Tip: Work up to these. Any jumping during your workouts is best saved until you’ve already built up a base level of strength. It’s also best to begin with shorter boxes (under 12 inches) and work to taller ones.


Weighted Overhead Squatscreen-shot-2017-01-05-at-5-30-10-am“I love this lift, which is executed just like a regular squat with a bar held above the head, because it’s less about strength and more about mobility, control, and balance—elements of general athleticism that are important for runners who tend to only run.” Fitzgerald says.

How to do it: Stand tall with your feet between hip- and shoulder-width apart, holding a barbell with a greater-than-shoulder-width grip above your head. From here, slowly hinge at the hips and knees to lower your body as deeply as you can without breaking form, feeling discomfort in your joints, or lifting your heels off of the floor. Pause, then push through your heels to return to start. Perform three sets of 10 reps.
Tip: Start using a lighter weighted bar before progressing to a barbell. A standard Olympic lifting bar weighs 45 pounds.

Rear Foot Elevated Split Squat:  screen-shot-2017-01-05-at-5-33-01-amAnother single-leg exercise, this one hones balance while also training the gluteus medius to a higher degree than many squat variations. For those commonly plagued by IT band and other knee issues, this is a must.

Do it: Get in a staggered stance with your feet hip-width apart, your back foot elevated behind you on a bench. Lower your torso straight down toward the floor, bending your knees and allowing a slight hinge at the hips. When your front leg is parallel to the floor, pause, then press through your heel to return to start. Perform three sets of 10 reps per side.

Tip: Start by performing this movement as a bodyweight exercise. As you progress, you can hold a dumbbell in each hand at your sides.


Eccentric Front Squat:

screen-shot-2017-01-05-at-5-34-56-am“By holding the barbell across the front, rather than the back, of the shoulders, this is a more quad-dominant squat,” Fitzgerald says. This exercise presents a great opportunity for runners to train their quads eccentrically—or as they lengthen. Doing so will make running downhill feel easier.

Do it: Stand facing a barbell so that it sits on the front of your shoulders, and either grasp the bar with a grip just wider than shoulder-width apart. Choose a grip position that allows you to keep your upper arms parallel to the floor throughout the entire exercise. Stand up with the bar and take a couple steps back. From here, stand with your feet between hip- and shoulder-width apart, and slowly hinge at the hips and knees to lower your body as deeply as you can without breaking form, feeling discomfort in your joints, or lifting your heels off of the floor. Focus on lowering into each squat as slowly as possible to emphasize the eccentric action of your quads. Pause, then push through your heels to return to start. Perform three sets of 10 reps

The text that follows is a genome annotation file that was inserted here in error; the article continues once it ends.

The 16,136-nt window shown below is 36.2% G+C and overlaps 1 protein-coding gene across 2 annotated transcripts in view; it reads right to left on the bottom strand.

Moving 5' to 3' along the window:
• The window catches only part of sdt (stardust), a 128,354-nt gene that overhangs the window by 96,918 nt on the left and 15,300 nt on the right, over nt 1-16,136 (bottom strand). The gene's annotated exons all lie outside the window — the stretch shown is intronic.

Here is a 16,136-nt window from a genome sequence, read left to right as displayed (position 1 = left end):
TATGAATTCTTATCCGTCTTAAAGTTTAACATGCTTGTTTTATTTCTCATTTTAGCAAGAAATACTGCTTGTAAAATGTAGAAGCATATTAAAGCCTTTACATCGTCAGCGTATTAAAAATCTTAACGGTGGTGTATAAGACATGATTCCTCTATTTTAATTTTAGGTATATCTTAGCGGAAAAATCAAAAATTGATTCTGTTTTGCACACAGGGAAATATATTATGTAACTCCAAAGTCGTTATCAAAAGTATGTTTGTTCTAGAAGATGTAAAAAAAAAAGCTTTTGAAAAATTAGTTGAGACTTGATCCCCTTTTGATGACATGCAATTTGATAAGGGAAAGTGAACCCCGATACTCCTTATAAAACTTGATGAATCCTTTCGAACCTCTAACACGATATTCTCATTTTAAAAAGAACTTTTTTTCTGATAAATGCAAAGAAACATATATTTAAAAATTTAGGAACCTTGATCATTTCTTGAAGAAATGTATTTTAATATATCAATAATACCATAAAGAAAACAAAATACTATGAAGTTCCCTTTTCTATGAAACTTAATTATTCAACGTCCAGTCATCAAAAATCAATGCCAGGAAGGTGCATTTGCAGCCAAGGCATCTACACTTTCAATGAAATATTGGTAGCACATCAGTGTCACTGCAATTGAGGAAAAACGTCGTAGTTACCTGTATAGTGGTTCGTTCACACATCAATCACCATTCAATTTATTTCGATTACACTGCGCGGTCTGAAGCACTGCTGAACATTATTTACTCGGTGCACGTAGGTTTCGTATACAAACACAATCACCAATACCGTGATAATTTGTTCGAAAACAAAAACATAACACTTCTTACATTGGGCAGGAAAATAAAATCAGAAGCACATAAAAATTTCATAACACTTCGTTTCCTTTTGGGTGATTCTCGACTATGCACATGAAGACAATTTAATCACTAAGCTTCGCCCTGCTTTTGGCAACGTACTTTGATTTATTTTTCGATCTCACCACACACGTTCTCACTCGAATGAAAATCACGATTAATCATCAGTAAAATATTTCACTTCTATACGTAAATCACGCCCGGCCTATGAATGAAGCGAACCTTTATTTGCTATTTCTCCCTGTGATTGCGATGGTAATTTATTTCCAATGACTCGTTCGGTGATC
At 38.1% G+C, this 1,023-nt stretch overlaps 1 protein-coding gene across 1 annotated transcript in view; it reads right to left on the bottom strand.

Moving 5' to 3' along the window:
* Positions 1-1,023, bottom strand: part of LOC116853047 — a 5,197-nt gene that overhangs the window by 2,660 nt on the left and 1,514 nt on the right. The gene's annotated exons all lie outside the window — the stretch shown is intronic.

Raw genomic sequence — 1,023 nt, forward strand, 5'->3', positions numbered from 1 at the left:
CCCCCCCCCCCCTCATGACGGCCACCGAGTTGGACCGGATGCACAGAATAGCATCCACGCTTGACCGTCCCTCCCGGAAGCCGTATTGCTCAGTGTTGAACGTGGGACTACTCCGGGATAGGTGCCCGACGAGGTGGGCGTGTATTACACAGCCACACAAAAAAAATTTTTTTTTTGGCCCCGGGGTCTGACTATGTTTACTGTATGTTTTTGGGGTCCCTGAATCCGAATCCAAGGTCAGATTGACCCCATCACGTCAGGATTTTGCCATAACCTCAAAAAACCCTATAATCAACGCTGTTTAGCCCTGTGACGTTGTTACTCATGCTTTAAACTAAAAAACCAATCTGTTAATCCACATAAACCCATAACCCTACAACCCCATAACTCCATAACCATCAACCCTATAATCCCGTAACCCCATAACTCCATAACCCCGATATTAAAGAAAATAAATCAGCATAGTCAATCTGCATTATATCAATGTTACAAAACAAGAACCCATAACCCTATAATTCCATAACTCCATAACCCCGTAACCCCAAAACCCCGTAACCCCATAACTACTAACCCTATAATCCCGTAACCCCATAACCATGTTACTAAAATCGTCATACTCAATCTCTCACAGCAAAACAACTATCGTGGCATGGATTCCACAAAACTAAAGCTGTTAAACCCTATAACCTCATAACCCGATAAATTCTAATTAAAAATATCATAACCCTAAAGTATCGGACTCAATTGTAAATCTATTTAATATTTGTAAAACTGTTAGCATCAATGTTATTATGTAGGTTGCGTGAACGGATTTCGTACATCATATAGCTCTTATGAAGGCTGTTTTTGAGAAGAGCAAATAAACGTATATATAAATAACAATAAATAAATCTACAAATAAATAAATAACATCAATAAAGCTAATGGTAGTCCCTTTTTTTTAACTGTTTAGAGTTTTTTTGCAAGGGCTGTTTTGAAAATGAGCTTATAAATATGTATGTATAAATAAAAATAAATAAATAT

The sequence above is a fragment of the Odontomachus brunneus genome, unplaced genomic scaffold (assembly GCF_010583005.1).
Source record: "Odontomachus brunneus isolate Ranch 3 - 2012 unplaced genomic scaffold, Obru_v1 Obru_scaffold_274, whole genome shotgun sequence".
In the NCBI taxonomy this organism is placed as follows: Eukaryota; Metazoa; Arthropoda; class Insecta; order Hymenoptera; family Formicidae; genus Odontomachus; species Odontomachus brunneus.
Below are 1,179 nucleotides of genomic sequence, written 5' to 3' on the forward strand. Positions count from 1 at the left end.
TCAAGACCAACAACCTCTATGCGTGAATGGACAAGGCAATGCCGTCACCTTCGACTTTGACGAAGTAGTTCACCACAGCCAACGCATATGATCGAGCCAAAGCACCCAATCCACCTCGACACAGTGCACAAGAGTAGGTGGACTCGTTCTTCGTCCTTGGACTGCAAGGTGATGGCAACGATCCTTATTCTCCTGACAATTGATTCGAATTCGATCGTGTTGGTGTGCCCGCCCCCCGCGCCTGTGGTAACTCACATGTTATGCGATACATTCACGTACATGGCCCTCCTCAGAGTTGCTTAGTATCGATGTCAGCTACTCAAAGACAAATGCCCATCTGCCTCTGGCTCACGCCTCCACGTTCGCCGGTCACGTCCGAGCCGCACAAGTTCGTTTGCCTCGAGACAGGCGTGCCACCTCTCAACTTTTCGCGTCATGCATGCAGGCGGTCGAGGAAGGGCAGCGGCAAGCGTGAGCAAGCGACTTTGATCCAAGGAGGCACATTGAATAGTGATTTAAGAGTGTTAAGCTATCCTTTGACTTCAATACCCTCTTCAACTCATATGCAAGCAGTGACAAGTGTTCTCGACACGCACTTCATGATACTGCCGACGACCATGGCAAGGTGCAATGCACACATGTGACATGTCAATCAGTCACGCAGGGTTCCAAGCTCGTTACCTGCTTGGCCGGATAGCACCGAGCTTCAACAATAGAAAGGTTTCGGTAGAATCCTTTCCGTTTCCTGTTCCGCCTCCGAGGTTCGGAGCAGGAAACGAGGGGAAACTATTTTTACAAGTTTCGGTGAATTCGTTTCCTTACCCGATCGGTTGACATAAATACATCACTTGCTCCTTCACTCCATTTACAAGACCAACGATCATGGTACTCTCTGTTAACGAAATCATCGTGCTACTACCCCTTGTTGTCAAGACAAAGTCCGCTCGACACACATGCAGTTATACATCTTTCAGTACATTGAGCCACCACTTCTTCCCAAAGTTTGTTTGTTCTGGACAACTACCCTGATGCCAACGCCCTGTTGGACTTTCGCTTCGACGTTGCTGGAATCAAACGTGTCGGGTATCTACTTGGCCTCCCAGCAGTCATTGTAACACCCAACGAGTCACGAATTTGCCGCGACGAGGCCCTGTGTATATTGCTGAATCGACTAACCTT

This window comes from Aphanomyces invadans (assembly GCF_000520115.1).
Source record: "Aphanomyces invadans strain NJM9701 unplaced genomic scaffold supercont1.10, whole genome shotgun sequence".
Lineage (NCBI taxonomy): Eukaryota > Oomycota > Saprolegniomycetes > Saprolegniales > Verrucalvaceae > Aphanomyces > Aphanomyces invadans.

Tip: Perform this exercise with just the barbell, and work up to adding weight plates. If the barbell feels too heavy, you can also perform this exercise by holding a dumbbell in each hand just in front of your shoulders. Most people cannot front squat as much weight as they can back squat.


I know I know…it’s a squat rest day…you’ll live…it’s only 2 sets of 20.

It’s almost the weekend so let’s…..

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Day 4: Refuse to Give Up

screen-shot-2017-01-04-at-5-57-46-amGood morning! Rough night for me in Florida…it is WAY TOO HOT HERE! UGH!

I refuse to turn on the AC in January but we sleep with the windows open and I gave in and let Silas sleep with me last night. MISTAKE!

He tossed and turned in the heat and made me miserable…but I refused to give in and turn the AC on. Suffered through, overslept a tad, and will require a nap today.

No more giving in to little man sleeping with me…no giving in to the electric company in January, and no giving in on missing my workout!

Anyway…I did end up sleeping a little late so I will  end my rant now and get to the workout. 😉

Day 4 exercises: 2 sets of 10 

****Click here for how to videos****

  • Mountain Climbers (Slow) – use a slow deliberate motion here to engage your core!
  • Standing Oblique Crunch
  • Russian Twists
  • Plank – :60 (Your Choice)

Ab Bonus: 50-100 Crunches 

Bonus Challenges: 

  • Burpees – 20
  • Push Ups Beginner – 5
  • Push Ups Advanced – 15
  • Squats – 60

Speed Work: Loved seeing the speed yesterday! Let’s see some more!

  1. On the Track: “High-intensity track sessions move the muscles through the full range of motion, improving elasticity and enhancing coordination between your nervous system and muscles. With time, you’ll develop a more efficient stride at all your paces.”HIIT It: Begin with two 100-meter accelerations that include 40 meters at top speed, with 2 to 3 minutes of walking or jogging between.

    Build to 6 x 150 meters hard, including 80 meters at top speed, with 3 to 4 minutes jogging or walking rest.

    Over time, increase the number of repeats to 10, lengthen reps to 300 meters (running nearly the entire distance at top speed), or reduce the rest interval to one minute.

  2. On the Hills: Inclines are a great venue for superfast speedwork. Compared with a flat surface, hills reduce the impact on your legs and limit your range of motion, thereby lowering the risk of strains and pulls. Plus, hill repeats build muscle power, which helps you run more efficiently on level ground, says McConkey.

    HIIT It: On an incline, start with three 30-second moderate repeats and walk down the hill for recovery.

    When this becomes comfortable, progress to 4 x 1 minute near all-out efforts with a downhill jog and an additional 30 to 60 seconds jogging or walking rest.